What percentage of bets should a handicapper expect to win, against the spread (ATS), during an NFL season? When I first started out 20 years ago on ProgsPicks.com I asked friends and family that question. The answers I got most typically were around 70-75%. Even to this day when I ask people that’s about the response I get. That’s way too high of course. In fact 60% is too high, which surprises most people. 60% is very hard to achieve on a regular basis. The truth is, if a handicapper is winning at a rate of 60% long term, he’s probably not winning enough. That may sound confusing, but I should be able to clear it up by the end of this article.
There are two ways to judge how someone is doing with their picks. The first is win percentage and the second is how many units they’re ahead. Units are used as a measure and not money because people have different bet sizes and it’s difficult to compare directly with different amounts of money in play. When calculating units won, add 1 for every pick won and subtract 1.1 for every losing pick.
Let’s look at two gamblers and see how they did. The first person goes 4-2 has a fantastic win percentage of 66.7%. Another person goes 7-4, which is a 63.6% winning rate. A very good winning percentage, but not as good as the first one. The fact the second person won almost 50% more units gets lost in the shuffle. 4-2 wins 1.8 units versus 7-4 which wins 2.6 units.
With that in mind, which of the two gamblers above did better? It depends on how you look at it. The first had a higher win rate. The second won more units. It may not be that the first person was better at picking winners, it might be that the second person bet on every game he thought he could win. If the goal is to make money, and that’s my goal, then it’s clear to see the second gambler did better.
The breakeven point on betting in the NFL is 52.38% (You have to win 11 games for every 10 you lose. 11 divided by 21 equals 52.38 %.) If you’re presented with two games to bet on, one that wins at a rate of 60% and another that wins at a rate of 55%, how should you bet? If you’re trying to play it safe and minimize your risks, you’d go with the 60% bet. However, the best play to win money is to bet on both games. While we’d all like to have a 60% chance of winning all our bets, those situations don’t come around all the time. To really make money in NFL betting you need to bet every game you have an advantage on. Any game, above say 54%, makes you money in the long run and if winning money is the goal, you should be taking advantage of every winning situation you can find.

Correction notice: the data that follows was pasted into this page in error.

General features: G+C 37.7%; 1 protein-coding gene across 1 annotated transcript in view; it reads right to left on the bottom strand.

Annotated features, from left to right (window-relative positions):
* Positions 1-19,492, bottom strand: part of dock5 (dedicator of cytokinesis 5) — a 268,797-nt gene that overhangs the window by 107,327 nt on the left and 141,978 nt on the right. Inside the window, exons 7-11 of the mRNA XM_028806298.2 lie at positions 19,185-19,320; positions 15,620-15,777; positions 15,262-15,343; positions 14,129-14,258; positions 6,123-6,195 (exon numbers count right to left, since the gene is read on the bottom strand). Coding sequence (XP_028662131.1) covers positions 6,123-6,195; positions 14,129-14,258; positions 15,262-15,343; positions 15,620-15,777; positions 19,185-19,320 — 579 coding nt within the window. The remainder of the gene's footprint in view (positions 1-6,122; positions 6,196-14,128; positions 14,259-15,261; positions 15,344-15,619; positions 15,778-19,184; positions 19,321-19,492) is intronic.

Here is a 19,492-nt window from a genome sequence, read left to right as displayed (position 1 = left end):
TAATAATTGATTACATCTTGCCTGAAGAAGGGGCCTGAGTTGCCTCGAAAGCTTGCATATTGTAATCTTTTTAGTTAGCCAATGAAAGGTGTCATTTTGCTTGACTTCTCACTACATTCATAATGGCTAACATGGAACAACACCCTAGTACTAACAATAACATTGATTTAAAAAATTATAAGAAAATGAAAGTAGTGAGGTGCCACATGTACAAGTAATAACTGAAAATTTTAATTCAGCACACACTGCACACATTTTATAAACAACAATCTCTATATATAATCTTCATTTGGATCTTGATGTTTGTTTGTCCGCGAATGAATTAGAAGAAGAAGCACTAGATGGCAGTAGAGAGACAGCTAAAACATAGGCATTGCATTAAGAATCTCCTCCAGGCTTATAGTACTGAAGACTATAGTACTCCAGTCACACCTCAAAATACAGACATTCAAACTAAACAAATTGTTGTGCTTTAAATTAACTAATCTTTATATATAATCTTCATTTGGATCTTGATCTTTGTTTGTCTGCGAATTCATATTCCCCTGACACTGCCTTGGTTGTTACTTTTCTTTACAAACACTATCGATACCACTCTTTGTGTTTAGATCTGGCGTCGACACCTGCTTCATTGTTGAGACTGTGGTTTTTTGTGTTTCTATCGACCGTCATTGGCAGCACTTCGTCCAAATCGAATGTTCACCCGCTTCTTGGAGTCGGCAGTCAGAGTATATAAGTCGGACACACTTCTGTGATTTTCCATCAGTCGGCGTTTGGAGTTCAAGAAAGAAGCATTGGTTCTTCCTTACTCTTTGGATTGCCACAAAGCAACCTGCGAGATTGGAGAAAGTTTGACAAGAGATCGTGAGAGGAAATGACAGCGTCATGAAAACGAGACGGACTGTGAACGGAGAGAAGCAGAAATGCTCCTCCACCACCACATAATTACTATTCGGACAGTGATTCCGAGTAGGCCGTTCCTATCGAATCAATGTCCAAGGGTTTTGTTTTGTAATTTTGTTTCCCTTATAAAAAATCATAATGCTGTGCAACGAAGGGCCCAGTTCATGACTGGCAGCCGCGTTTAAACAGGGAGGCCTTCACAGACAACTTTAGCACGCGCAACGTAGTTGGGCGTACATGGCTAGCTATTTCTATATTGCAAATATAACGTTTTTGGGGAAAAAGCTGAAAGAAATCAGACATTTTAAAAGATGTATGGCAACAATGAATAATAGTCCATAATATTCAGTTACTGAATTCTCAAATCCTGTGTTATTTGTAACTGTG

If someone told you that they won $10,000 on betting football, are they a great handicapper? You'd have to ask a few questions. Like, how did they do it? If it turns out that this guy took all the money he had in the world and bet it on one game and won, I'd congratulate him. And then I'd walk away thinking this guy's an idiot. But note, he won $10,000 and hit 100% of his bets! Does that make him a knowledgeable and great handicapper? Not in the least. It makes him lucky, very lucky, in the short run. Short run as in 1 bet.
So what’s the answer to what should a handicappers win rate be? It depends on the amount of bets. If he is making just one bet he has to hit 100% to make money. If he’s making 200 bets, 55% makes him an 11 unit profit. As a general rule, the more bets you make the lower your winning percentage can be, because even a small winning percentage can show a nice profit given enough bets. A reasonable percentage to shoot for is 57.5%. Hitting 60% can be done, but if your win rate is that high you’re probably leaving money on the table by not betting all the profitable games that win at a lower rate. That costs you money to inflate your overall winning percentage. It can be a tricky balance.
If someone tells you they can hit 70% winners, run from that person as fast as possible! I’m not saying it’s impossible to do it for a season, however unlikely that is, but there’s no way to do it long term or to guarantee to be able to do it for the upcoming season.